A brief editorial…
So here we are – Christmas Eve. The well-advertised warmth has arrived and the all-too-familiar allusion to the unprecedented has been slathered all over TV, radio, and internet news by the media. To some degree, they are correct. We’ll set records today. It will be the warmest December 24 on record for many locations around southern England. And it’s no wonder, given the state of the pattern and the current phase of ENSO and MJO. It was only a matter of time before something came together to give a record warm push of air. Well here it is. It just happens to fall on Christmas Eve, which somehow gives it some extra power or meaning, according to media. And the general public starts to fall for such news, predictably. It’s all too common these days for the sensationalism to act as education, instead of meteorological reason and experience, communicated responsibly. I fight a losing battle in trying to accomplish the latter, but nevertheless will continue to practice this as long as I can do so.
Some areas may reach 70 degrees on this Christmas Eve afternoon, some 30 degrees above the average high around 40 for this area. These days, such an event has become a trigger of quiet panic for various reasons. We’ve even heard comparisons to July 4, in which some areas topped out in the lower 70s, some…. 10 to 15 degrees cooler than the average. Such an extreme! (Yes, it’s sarcasm.) I’m not really sure how many times I have to remind people how we arrive at averages, and that this averages are over 30-year periods, a relative blink of an eye in our weather history. This shows you that the variability is there, and it should come as no surprise, given all that drives weather on this planet. We’ll leave out the atmospheric dynamics lesson for now, and just focus on a couple more comparisons, such as the July 4 in 1978 when much of the region was locked in the very chilly 50s during the passage of an “unusual” Northeaster with wind and rain. 50s. July 4. Some 30 degrees off the “what it should be” temperature. That “what it should be phrase” should be WIPED OUT from all media. There is NO SUCH THING. What it should be is whatever the weather pattern dictates. If the temperatures landed on the average every day, THEN I’d worry that something was really wrong. The fact that it does not indicates that the weather machine that is also known as our atmosphere is working just as it should. That’s a good thing, believe me. Let’s reach back into history and pull up another comparison. Since we’re at Christmas, and staring a near 70 in the face today and near 60 tomorrow, keep this fact in mind. Just last year, Christmas Day was near 60 in many areas. Rewind back to 1983, when we saw daytime temperatures below 10 in many areas, or 1980, when the high temperature during the daylight hours failed to rise above ZERO in many locations, oh…some 40 degrees away from “what it should be”. And before you think “well all the cold around here was before and all the warm is now”, that is not true either. After all, have we forgotten last February already? Or March the year before, during the endless Winter of the “Polar Vortex”? You know that “new” and “scary” phenomenon that we never saw before (even though its been around longer than we have). Surely we do not have such short memories. Or then perhaps it’s just not really our fault. After all, there is only so much you can retain when the stream of media clutter is as constant as it is. And it’s not only the mainstream media. You now have virtually everybody with the ability to pull up computer models, that are meant to be interpreted by meteorologists, making home-forecasts out to weeks in advance, hungry to be the first to say something with a wow-factor. And the easily availability of such information means that someone catches a highlight or a story from a source having no business releasing it, and suddenly it’s a big weather story. Yes, a 15 year old weather geek can cause large scale worry by posting from their bedroom on their social media site a wishcast or snowfall output from whatever model has the most snow 10 or 15 days in advance from a potential storm, probably while they should be doing their English homework and learning how to actually write and communicate. Sad but true. We don’t need these spoiling pieces of information floating around the net, but it seems like an elusive little pest that just manages to survive. We don’t need this. We need real information from real sources.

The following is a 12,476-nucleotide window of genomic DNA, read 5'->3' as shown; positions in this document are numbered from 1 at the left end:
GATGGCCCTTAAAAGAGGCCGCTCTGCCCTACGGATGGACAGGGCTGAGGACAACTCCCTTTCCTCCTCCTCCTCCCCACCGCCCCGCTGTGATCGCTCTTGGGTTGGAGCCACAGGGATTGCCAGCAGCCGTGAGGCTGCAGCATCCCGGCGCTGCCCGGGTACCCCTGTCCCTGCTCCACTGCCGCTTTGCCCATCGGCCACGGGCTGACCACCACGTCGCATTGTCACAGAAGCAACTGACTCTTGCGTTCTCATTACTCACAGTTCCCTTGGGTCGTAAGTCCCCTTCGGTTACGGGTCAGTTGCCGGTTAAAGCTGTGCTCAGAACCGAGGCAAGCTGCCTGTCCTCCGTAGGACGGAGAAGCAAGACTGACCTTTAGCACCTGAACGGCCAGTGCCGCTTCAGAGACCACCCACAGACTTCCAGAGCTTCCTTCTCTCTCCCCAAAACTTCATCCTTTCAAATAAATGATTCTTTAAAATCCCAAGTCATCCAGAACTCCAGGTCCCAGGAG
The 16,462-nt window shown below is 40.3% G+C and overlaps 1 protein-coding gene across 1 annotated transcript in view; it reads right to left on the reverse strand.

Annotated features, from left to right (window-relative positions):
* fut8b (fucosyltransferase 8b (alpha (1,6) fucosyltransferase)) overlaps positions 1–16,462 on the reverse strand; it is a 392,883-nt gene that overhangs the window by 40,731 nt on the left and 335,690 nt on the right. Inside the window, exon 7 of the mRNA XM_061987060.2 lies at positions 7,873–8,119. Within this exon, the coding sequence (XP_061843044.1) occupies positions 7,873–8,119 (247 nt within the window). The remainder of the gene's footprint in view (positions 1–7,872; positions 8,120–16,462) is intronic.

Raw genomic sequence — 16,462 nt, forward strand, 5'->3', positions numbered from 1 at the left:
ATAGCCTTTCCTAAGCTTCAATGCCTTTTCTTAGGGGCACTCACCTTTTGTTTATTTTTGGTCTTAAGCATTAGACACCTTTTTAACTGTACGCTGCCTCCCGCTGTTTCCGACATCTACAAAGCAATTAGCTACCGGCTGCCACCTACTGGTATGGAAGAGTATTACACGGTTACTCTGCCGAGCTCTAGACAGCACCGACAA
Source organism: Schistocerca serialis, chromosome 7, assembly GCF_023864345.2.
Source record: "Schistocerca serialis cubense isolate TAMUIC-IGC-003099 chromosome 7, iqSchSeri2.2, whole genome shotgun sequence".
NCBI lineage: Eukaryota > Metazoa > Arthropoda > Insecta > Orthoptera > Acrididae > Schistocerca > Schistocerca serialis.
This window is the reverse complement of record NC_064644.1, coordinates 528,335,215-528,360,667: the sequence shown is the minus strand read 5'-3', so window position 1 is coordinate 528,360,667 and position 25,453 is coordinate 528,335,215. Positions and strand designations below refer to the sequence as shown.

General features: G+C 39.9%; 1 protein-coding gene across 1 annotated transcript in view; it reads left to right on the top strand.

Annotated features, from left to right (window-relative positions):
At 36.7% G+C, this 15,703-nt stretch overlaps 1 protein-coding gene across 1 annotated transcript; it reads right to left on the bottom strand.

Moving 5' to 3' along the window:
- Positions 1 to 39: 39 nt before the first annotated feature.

Just the facts, please. Just the facts.